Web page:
Embattled GI Dynamics has been relatively quiet lately, but the Boston-based company recently revealed its shareholders had approved an offering worth a total of $2 million. The company held a special meeting February 27 to discuss the placement, according to a release.
Could the offering help GI Dynamics continue to develop its EndoBarrier device – a technology designed to treat obesity in patients with Type 2 diabetes, that has come under fire in the past?
The device works by creating a barrier between food and the wall of the small intestine and thereby changes metabolic pathways by controlling how food moves through the digestive system. The effects are supposed to be similar to gastric bypass surgery, but without the surgical procedure and hospital stay.
The idea behind the device is that preventing food from coming into contact with the intestinal wall may alter the activation of hormonal signals that originate in the intestine, thus mimicking the effects of a Roux-en-Y gastric bypass procedure without surgery.
To say GI Dynamics has faced setbacks and hurdles with the EndoBarrier would be an understatement. The most recent roadblock with the device came in November of last year when the company said it had received notification from its notified body SGS United Kingdom, Limited (SGS) that its CE mark was withdrawn.
In May of last year, the company had its CE mark suspended. The company lost European approval because it needed to address nonconformance issues related to its quality management system.
The company received CE mark in 2009. Prior to losing its CE mark, FDA halted the company’s U.S. pivotal ENDO trial after four cases of hepatic abscess were found among the 325 patients enrolled in the trial. Hepatic abscess is a bacterial infection of the liver that needs immediate treatment.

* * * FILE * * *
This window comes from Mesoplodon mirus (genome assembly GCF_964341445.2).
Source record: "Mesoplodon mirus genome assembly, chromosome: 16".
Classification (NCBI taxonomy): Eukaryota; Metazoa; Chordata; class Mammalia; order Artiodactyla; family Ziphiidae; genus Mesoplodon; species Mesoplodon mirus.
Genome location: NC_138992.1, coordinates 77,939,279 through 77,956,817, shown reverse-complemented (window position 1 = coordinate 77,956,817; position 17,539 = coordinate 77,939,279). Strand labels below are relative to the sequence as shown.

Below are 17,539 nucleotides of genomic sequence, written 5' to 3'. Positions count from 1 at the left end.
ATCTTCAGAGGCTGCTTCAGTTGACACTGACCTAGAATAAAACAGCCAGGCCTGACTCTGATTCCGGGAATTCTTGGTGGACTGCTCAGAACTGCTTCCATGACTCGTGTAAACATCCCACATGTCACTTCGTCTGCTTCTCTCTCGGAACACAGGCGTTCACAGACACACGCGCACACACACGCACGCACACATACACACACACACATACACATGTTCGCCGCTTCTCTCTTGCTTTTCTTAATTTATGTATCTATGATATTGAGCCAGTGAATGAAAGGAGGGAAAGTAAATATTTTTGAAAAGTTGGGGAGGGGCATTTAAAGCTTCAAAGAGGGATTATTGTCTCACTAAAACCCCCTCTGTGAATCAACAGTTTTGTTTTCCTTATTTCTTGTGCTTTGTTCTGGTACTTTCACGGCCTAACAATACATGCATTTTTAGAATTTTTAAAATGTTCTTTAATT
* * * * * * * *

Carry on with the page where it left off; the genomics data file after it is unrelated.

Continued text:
GI Dynamics reduced its headcount by 48% to 36 in 2015 after the U.S. trial was halted.
If GI Dynamics manages to straighten out the issues with the EndoBarrier and get regulatory approvals for the device, then it might find the market has changed substantially. For the longest time, the gold standard of dealing with morbid obesity has been bariatric surgery, where the stomach anatomy is altered to limit the amount of food a person can eat at a time. However, more companies are coming up with different alternatives to treat obesity and in some cases Type 2 Diabetes.
Recently, Pure Tech Health’s Gelesis affiliate said it had completed a $30 million financing round to help develop its a new weight loss therapy. The Gelesis100 is non-systemic and administered orally in capsules containing small hydrogel particles.
The capsules are taken with water prior to a meal, after which the small hydrogel particles are released from the capsules in the stomach and rapidly absorb water, hydrating to about 100 times their original size, inducing satiety, reducing hunger, and causing weight loss.
Reshape Lifesciences, formerly known as EnteroMedics moved to strengthen its position in the space when it acquired Bariosurg last year. Lake Forest, CA-based Barisurg has developing the Gastric Vest, a device that wraps around the stomach and mimics conventional weight loss surgery.
Prior to the acquisition, Reshape Lifesciences had received approval for a neuromodulation therapy - called VBloc - works by tricking the brain into thinking that the person is not hungry. It does so by blocking those signals to and from the vagus nerve.
Dublin-based Medtronic made its way into the market when it introduced the Gastrisail, an FDA-cleared device designed to improve the consistency and efficiency of sleeve gastrectomy procedures in 2015. Medtronic inherited the company through its $43 billion Covidien acquisition.